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Critical Thinking Skills of Asian Students in Western Universities


Task: Your task is to draft a critical review on the article “The language deficit: a comparison of the critical thinking skills of Asian students in first and second language contexts”.


Assessment 1: Practical and Written Assessment-Article Review
This essay will be based on a journal article and a case study named "The language deficit: A comparison of the critical thinking skills of Asian Students in first and second language Contexts" by David Rear. This is the critical analysis of the journal article in which things like background, research objectives, methodology, and findings will be discussed in detail. The essay will be focusing on the critical thinking skills of the Asian students in western universities, and different analyses and hypotheses will be proposed regarding what are the leading factors behind poor critical thinking skills of Asian students (Rear, 2017). The methods of the author and the findings will be critically analyzed to determine the credibility of the journal article. All of the things will be discussed in detail, and eventually, everything will be summed up in conclusion.

Critical thinking can be described as the objective analysis and assessment of a particular issue to show a judgment. Critical thinking is the key element that will determine the extent to which a person will be successful in life. But one thing that people should be kept in mind is to properly utilize one's critical thinking skills and then have the skills to demonstrate or share your ideas with others (Paul, 2018). This is where a lot of people fall short, and the same case is happening to the Asian students studying in western universities. The details and background of the issue are discussed below:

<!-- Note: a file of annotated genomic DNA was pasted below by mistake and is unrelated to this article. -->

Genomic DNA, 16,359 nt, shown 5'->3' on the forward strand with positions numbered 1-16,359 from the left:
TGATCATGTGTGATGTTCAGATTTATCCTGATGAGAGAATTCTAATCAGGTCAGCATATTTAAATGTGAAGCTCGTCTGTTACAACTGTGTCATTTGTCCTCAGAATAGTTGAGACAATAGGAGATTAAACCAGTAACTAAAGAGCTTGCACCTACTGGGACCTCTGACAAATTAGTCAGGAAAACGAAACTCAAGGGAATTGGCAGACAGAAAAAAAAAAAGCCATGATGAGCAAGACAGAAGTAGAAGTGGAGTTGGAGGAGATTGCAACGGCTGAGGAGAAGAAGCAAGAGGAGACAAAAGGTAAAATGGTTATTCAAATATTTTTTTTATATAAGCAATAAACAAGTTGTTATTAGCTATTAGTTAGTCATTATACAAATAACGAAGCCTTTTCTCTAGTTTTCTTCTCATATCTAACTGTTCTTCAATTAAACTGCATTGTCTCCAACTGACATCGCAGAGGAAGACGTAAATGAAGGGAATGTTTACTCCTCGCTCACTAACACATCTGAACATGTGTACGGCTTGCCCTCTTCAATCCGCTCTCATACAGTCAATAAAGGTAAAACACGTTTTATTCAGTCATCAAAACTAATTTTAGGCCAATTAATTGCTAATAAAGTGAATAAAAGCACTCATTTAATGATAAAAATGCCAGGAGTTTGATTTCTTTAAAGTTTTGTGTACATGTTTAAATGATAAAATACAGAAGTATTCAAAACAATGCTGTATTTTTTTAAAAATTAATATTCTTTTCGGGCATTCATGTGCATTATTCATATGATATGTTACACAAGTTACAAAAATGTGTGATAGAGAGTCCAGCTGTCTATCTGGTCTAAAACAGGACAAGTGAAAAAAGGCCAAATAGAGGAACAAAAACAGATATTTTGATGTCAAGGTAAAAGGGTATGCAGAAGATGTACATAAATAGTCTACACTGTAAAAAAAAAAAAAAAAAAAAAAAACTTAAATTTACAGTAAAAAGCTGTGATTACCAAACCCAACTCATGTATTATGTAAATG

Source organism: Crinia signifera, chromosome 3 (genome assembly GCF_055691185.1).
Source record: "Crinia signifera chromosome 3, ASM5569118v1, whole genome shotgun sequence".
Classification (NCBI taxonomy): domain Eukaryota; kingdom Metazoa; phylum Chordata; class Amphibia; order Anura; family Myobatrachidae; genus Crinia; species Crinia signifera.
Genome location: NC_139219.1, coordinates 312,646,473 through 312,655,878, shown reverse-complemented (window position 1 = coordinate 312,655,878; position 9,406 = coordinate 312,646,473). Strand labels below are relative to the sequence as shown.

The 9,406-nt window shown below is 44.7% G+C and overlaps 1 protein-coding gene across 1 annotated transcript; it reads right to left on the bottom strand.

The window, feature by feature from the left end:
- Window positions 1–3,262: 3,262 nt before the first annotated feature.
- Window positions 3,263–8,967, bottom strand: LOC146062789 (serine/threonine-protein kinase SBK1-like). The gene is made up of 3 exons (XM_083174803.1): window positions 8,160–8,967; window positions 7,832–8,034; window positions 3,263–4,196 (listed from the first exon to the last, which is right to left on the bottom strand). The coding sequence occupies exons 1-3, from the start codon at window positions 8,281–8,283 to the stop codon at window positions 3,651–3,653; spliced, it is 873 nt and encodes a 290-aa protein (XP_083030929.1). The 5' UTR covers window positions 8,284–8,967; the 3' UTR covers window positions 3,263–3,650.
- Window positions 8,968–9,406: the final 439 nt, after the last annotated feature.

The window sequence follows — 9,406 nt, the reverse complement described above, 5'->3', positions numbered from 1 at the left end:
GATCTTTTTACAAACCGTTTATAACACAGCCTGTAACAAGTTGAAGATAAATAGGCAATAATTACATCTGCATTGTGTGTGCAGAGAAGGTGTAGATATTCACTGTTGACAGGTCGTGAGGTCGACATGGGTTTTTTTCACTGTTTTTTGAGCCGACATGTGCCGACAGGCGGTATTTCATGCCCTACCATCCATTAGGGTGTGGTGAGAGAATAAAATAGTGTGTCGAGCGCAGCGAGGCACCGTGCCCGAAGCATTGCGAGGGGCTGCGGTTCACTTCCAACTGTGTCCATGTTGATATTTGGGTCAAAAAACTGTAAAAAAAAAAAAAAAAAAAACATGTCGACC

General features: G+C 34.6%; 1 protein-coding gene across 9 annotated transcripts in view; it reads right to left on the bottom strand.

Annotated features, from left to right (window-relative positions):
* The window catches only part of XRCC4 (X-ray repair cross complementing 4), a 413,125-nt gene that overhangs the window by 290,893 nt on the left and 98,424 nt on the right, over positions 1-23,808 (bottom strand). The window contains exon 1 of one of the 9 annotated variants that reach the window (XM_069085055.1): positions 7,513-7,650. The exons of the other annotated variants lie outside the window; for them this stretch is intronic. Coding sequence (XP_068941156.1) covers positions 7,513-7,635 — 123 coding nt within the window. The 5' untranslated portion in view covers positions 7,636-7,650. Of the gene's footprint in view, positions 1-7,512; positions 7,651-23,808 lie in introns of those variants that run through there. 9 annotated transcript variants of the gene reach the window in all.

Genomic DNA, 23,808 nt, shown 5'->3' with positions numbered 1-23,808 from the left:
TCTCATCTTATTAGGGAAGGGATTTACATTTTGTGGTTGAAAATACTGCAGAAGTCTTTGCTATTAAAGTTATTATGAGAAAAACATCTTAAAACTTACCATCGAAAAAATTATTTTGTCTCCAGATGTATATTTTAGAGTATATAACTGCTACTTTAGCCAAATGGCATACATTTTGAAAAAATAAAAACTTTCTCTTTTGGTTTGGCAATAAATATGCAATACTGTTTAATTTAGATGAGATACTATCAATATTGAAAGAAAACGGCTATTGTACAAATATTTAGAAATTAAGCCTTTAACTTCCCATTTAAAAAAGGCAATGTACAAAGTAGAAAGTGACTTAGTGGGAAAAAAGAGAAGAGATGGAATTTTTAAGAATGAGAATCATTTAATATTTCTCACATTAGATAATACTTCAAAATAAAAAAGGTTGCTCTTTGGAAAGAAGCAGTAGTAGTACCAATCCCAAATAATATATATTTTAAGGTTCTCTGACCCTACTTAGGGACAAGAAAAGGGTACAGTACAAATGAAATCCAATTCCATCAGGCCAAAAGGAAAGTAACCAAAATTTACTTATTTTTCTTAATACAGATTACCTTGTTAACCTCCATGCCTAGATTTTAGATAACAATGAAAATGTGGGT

Numerous educators from western universities, based on their personal experiences and claimed that Asian students coming from countries like China and Japan were passive and did not participate in the class discussion and debates. Additionally, there has been a stereotype among western academic professionals that the Asian students usually lack critical thinking skills, which are essential in things like debates and essay writing. On the contrary, other educators believe that the reason behind this is the fact that Asian students do have good critical thinking skills but fail to demonstrate it in other languages. (Suyana, Nadaipah, Sinaga, & Feranie, 2019)

To determine the real reason behind this phenomenon, David Rear conducted a study on a group of Asian students. The research objective of the article is to find out the reason behind the poor demonstration of critical thinking skills in Asian students and to examine the impact of language on the kind of tasks international students are required to carry out in real-life university courses.

. The core research questions that are addressed in the journal article can be to determine the degree to which Japanese university students demonstrate critical thinking skills in the constitution of critical arguments? Similarly, the other question can be to determine the extent to which the language of the student affects the critical thinking skills of the students.